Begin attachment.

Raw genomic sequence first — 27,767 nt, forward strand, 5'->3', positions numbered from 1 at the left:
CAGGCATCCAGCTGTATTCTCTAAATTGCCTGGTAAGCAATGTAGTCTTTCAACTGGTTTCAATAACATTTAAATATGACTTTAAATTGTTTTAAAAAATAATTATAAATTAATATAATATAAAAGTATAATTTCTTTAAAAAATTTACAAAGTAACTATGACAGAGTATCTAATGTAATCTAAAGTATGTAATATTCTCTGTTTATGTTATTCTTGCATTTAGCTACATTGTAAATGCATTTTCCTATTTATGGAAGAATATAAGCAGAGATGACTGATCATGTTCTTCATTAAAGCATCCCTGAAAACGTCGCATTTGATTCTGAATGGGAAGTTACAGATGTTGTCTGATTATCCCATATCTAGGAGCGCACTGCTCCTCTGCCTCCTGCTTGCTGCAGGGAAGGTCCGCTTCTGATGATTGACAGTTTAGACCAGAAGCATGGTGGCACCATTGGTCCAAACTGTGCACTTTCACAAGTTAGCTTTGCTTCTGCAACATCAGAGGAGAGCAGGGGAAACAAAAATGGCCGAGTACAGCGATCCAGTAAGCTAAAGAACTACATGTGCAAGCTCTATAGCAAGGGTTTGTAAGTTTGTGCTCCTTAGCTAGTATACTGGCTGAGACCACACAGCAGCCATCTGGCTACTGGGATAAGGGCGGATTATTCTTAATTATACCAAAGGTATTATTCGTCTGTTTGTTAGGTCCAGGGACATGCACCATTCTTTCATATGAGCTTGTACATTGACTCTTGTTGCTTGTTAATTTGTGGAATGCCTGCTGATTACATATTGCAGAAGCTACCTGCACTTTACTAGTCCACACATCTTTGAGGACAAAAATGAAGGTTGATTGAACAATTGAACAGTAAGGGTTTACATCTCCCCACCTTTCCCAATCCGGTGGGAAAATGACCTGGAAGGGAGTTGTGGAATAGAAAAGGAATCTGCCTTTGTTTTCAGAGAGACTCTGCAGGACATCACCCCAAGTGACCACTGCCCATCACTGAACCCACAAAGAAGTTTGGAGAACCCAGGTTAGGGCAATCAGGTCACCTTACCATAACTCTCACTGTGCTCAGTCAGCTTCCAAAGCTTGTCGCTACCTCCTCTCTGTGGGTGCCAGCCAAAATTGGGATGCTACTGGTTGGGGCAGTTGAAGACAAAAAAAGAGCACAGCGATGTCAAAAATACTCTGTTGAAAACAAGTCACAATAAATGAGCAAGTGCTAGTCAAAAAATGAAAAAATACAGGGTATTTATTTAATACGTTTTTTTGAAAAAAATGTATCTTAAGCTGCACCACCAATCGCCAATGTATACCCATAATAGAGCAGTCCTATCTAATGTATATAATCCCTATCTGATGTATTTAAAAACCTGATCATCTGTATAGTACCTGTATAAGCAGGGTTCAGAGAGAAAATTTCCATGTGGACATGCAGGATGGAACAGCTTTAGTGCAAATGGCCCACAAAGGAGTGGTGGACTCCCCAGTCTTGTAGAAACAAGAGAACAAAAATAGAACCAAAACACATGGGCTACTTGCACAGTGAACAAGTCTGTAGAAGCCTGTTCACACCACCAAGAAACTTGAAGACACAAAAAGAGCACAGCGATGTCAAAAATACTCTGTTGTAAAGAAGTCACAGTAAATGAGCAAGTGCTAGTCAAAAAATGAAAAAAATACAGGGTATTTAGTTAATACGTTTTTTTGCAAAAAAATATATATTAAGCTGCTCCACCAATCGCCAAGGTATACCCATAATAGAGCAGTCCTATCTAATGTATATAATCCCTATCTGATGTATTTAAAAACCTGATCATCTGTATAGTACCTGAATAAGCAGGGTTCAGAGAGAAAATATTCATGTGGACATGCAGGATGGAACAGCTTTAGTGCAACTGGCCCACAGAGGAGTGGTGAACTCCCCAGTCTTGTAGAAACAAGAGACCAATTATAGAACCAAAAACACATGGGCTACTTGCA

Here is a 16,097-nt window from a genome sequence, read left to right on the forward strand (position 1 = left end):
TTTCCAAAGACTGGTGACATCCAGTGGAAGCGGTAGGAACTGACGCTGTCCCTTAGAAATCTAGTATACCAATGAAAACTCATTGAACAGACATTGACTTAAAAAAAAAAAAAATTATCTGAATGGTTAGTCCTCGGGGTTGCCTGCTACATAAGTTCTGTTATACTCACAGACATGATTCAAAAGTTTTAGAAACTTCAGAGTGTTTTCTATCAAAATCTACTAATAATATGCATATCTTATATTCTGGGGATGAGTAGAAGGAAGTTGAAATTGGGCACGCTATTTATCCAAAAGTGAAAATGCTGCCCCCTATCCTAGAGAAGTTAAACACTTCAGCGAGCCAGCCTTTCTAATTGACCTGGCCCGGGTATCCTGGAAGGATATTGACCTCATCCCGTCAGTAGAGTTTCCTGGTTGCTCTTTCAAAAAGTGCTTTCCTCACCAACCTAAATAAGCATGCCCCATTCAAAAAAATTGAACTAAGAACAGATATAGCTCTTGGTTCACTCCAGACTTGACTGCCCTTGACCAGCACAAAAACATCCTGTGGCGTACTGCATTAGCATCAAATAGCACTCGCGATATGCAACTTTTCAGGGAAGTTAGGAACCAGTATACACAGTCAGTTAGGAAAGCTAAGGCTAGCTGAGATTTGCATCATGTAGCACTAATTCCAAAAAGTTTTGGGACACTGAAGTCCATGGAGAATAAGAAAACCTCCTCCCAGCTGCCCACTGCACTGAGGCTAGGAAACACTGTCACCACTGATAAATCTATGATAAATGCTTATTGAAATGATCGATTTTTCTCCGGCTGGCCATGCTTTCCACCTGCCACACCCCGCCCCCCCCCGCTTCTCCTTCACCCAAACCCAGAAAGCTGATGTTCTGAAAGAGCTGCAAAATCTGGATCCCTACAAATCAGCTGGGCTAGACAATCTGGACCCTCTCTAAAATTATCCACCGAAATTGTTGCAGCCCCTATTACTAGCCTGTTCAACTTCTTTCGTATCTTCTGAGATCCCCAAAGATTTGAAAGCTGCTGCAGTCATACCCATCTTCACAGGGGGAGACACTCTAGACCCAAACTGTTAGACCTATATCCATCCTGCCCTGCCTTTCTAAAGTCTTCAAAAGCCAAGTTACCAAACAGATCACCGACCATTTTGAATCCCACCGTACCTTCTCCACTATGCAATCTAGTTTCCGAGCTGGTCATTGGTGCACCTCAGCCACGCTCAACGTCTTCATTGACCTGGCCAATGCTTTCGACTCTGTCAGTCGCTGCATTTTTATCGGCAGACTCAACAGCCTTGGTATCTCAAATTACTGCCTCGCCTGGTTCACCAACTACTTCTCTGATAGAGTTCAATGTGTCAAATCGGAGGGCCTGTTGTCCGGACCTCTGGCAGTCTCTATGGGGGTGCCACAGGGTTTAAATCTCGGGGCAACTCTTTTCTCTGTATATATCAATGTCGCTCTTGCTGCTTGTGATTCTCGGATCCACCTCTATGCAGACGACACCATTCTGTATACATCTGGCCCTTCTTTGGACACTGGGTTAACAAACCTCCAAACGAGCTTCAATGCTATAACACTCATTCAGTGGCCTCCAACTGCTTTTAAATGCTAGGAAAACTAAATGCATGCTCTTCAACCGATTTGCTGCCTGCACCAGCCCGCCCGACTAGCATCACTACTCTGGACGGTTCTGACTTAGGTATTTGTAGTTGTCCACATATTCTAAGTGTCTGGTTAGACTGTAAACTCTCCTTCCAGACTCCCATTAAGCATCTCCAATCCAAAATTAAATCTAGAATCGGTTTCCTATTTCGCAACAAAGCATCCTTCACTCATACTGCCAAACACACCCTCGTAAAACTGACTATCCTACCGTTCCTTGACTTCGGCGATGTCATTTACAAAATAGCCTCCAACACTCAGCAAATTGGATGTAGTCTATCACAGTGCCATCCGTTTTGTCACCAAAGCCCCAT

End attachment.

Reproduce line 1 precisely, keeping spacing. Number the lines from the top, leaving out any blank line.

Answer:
Raw genomic sequence first — 27,767 nt, forward strand, 5'->3', positions numbered from 1 at the left: